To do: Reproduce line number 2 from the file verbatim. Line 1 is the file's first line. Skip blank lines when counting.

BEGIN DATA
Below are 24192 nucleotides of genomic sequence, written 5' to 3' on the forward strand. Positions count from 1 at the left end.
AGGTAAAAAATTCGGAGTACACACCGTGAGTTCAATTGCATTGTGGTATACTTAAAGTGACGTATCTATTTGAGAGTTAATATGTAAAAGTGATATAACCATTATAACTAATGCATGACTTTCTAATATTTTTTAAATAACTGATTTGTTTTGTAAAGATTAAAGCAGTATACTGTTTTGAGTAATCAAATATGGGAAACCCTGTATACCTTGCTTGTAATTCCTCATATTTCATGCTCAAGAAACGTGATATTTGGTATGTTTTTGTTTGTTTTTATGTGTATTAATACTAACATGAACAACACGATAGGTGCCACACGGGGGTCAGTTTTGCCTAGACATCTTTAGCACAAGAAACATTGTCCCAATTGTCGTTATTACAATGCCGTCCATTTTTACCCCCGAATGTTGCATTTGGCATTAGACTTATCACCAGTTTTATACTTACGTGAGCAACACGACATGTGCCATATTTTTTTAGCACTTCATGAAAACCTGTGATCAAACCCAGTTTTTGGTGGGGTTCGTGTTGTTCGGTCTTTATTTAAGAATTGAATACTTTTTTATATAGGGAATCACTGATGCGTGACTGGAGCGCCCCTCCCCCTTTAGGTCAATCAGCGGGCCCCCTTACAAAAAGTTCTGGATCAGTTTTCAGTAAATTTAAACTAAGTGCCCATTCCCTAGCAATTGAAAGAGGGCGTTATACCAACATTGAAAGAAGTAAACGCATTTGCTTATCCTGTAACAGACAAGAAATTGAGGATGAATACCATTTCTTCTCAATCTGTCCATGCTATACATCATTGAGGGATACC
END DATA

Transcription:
AGGTAAAAAATTCGGAGTACACACCGTGAGTTCAATTGCATTGTGGTATACTTAAAGTGACGTATCTATTTGAGAGTTAATATGTAAAAGTGATATAACCATTATAACTAATGCATGACTTTCTAATATTTTTTAAATAACTGATTTGTTTTGTAAAGATTAAAGCAGTATACTGTTTTGAGTAATCAAATATGGGAAACCCTGTATACCTTGCTTGTAATTCCTCATATTTCATGCTCAAGAAACGTGATATTTGGTATGTTTTTGTTTGTTTTTATGTGTATTAATACTAACATGAACAACACGATAGGTGCCACACGGGGGTCAGTTTTGCCTAGACATCTTTAGCACAAGAAACATTGTCCCAATTGTCGTTATTACAATGCCGTCCATTTTTACCCCCGAATGTTGCATTTGGCATTAGACTTATCACCAGTTTTATACTTACGTGAGCAACACGACATGTGCCATATTTTTTTAGCACTTCATGAAAACCTGTGATCAAACCCAGTTTTTGGTGGGGTTCGTGTTGTTCGGTCTTTATTTAAGAATTGAATACTTTTTTATATAGGGAATCACTGATGCGTGACTGGAGCGCCCCTCCCCCTTTAGGTCAATCAGCGGGCCCCCTTACAAAAAGTTCTGGATCAGTTTTCAGTAAATTTAAACTAAGTGCCCATTCCCTAGCAATTGAAAGAGGGCGTTATACCAACATTGAAAGAAGTAAACGCATTTGCTTATCCTGTAACAGACAAGAAATTGAGGATGAATACCATTTCTTCTCAATCTGTCCATGCTATACATCATTGAGGGATACC